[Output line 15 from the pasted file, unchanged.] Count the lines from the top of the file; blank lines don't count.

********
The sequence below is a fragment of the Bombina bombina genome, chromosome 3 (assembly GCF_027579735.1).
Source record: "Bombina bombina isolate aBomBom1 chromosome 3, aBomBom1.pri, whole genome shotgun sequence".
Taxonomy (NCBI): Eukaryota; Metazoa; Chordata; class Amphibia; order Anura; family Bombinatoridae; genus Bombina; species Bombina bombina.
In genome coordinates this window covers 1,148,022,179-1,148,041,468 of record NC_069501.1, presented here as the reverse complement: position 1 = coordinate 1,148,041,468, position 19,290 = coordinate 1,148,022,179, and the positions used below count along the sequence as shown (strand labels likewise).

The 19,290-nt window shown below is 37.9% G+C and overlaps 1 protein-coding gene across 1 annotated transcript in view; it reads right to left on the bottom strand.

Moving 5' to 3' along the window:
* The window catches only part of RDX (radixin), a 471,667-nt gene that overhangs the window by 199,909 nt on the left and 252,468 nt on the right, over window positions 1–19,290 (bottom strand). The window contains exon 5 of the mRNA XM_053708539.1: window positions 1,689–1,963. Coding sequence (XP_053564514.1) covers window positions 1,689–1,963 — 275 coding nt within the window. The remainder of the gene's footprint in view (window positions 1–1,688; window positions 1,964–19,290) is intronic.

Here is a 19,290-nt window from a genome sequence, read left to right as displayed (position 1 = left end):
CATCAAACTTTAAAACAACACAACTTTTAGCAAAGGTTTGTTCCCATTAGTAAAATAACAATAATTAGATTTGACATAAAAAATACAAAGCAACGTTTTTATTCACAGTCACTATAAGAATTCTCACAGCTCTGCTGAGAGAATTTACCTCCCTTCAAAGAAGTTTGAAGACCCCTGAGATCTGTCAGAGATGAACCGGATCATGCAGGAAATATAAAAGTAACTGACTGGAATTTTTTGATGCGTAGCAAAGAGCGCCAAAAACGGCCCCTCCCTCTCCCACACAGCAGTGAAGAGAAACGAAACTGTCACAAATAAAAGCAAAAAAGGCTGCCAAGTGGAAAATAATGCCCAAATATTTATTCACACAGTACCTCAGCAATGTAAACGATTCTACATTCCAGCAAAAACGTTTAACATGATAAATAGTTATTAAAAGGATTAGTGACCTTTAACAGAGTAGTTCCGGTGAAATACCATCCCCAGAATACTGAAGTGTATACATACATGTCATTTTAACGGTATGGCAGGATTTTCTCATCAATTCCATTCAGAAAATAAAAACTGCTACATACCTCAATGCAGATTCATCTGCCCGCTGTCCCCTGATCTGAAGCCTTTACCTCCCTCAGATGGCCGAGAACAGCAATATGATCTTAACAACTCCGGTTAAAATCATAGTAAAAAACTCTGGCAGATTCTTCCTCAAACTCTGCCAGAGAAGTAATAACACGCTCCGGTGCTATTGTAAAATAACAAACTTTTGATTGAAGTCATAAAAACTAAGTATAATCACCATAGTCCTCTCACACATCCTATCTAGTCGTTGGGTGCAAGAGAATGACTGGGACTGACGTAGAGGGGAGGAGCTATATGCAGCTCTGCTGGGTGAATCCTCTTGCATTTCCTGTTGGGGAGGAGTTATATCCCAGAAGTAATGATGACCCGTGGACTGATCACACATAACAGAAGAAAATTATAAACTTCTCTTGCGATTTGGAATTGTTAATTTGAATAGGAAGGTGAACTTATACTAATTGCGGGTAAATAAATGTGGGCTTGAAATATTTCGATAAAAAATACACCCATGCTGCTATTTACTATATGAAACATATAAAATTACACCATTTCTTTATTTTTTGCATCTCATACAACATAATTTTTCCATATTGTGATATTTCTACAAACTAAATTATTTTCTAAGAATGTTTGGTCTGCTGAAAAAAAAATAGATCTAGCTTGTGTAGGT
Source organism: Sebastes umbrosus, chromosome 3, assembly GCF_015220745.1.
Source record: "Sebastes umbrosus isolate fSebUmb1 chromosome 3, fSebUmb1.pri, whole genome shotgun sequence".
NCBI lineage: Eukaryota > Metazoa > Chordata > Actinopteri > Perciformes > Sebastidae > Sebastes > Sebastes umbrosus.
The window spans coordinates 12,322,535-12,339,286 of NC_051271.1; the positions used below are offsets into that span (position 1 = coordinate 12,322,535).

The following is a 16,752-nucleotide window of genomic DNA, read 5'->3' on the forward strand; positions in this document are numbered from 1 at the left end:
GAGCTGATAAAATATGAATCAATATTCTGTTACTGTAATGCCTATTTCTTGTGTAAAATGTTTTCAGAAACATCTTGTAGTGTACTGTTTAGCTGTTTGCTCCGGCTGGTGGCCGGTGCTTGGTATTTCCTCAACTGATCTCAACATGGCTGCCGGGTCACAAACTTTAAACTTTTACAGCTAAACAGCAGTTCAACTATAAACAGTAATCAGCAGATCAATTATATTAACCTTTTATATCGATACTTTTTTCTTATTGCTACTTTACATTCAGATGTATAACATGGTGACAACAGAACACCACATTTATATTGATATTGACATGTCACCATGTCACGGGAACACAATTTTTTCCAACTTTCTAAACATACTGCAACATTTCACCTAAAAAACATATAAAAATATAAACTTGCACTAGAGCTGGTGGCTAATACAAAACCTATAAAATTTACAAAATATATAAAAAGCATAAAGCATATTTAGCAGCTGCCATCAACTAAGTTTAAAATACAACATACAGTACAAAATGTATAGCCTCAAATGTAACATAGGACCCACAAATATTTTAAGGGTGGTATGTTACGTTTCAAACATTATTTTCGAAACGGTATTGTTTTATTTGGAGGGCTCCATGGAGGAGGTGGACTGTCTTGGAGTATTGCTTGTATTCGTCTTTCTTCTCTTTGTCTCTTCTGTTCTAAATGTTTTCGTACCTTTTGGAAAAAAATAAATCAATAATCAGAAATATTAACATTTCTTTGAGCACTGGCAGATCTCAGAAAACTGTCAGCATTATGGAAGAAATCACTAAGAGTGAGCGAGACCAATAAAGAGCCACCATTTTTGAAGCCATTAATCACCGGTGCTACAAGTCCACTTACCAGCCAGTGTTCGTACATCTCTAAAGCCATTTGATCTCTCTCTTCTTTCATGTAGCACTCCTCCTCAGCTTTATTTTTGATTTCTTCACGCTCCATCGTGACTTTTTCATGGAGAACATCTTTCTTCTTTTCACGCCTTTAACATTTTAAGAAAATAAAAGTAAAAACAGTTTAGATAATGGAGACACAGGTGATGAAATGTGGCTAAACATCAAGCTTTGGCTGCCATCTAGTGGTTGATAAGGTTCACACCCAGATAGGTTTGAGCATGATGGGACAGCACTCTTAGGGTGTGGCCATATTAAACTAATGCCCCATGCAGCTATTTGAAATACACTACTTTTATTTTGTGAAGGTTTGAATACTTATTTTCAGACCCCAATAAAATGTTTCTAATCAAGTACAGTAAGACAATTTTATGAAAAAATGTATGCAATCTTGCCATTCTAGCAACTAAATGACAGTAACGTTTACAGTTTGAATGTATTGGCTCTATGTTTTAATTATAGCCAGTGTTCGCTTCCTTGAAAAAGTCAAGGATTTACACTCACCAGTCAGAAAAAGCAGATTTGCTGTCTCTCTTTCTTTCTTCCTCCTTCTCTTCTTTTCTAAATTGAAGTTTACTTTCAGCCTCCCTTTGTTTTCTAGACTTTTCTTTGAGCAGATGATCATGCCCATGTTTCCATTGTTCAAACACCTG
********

GAGCTGATAAAATATGAATCAATATTCTGTTACTGTAATGCCTATTTCTTGTGTAAAATGTTTTCAGAAACATCTTGTAGTGTACTGTTTAGCTGTTTGCTCCGGCTGGTGGCCGGTGCTTGGTATTTCCTCAACTGATCTCAACATGGCTGCCGGGTCACAAACTTTAAACTTTTACAGCTAAACAGCAGTTCAACTATAAACAGTAATCAGCAGATCAATTATATTAACCTTTTATATCGATACTTTTTTCTTATTGCTACTTTACATTCAGATGTATAACATGGTGACAACAGAACACCACATTTATATTGATATTGACATGTCACCATGTCACGGGAACACAATTTTTTCCAACTTTCTAAACATACTGCAACATTTCACCTAAAAAACATATAAAAATATAAACTTGCACTAGAGCTGGTGGCTAATACAAAACCTATAAAATTTACAAAATATATAAAAAGCATAAAGCATATTTAGCAGCTGCCATCAACTAAGTTTAAAATACAACATACAGTACAAAATGTATAGCCTCAAATGTAACATAGGACCCACAAATATTTTAAGGGTGGTATGTTACGTTTCAAACATTATTTTCGAAACGGTATTGTTTTATTTGGAGGGCTCCATGGAGGAGGTGGACTGTCTTGGAGTATTGCTTGTATTCGTCTTTCTTCTCTTTGTCTCTTCTGTTCTAAATGTTTTCGTACCTTTTGGAAAAAAATAAATCAATAATCAGAAATATTAACATTTCTTTGAGCACTGGCAGATCTCAGAAAACTGTCAGCATTATGGAAGAAATCACTAAGAGTGAGCGAGACCAATAAAGAGCCACCATTTTTGAAGCCATTAATCACCGGTGCTACAAGTCCACTTACCAGCCAGTGTTCGTACATCTCTAAAGCCATTTGATCTCTCTCTTCTTTCATGTAGCACTCCTCCTCAGCTTTATTTTTGATTTCTTCACGCTCCATCGTGACTTTTTCATGGAGAACATCTTTCTTCTTTTCACGCCTTTAACATTTTAAGAAAATAAAAGTAAAAACAGTTTAGATAATGGAGACACAGGTGATGAAATGTGGCTAAACATCAAGCTTTGGCTGCCATCTAGTGGTTGATAAGGTTCACACCCAGATAGGTTTGAGCATGATGGGACAGCACTCTTAGGGTGTGGCCATATTAAACTAATGCCCCATGCAGCTATTTGAAATACACTACTTTTATTTTGTGAAGGTTTGAATACTTATTTTCAGACCCCAATAAAATGTTTCTAATCAAGTACAGTAAGACAATTTTATGAAAAAATGTATGCAATCTTGCCATTCTAGCAACTAAATGACAGTAACGTTTACAGTTTGAATGTATTGGCTCTATGTTTTAATTATAGCCAGTGTTCGCTTCCTTGAAAAAGTCAAGGATTTACACTCACCAGTCAGAAAAAGCAGATTTGCTGTCTCTCTTTCTTTCTTCCTCCTTCTCTTCTTTTCTAAATTGAAGTTTACTTTCAGCCTCCCTTTGTTTTCTAGACTTTTCTTTGAGCAGATGATCATGCCCATGTTTCCATTGTTCAAACACCTG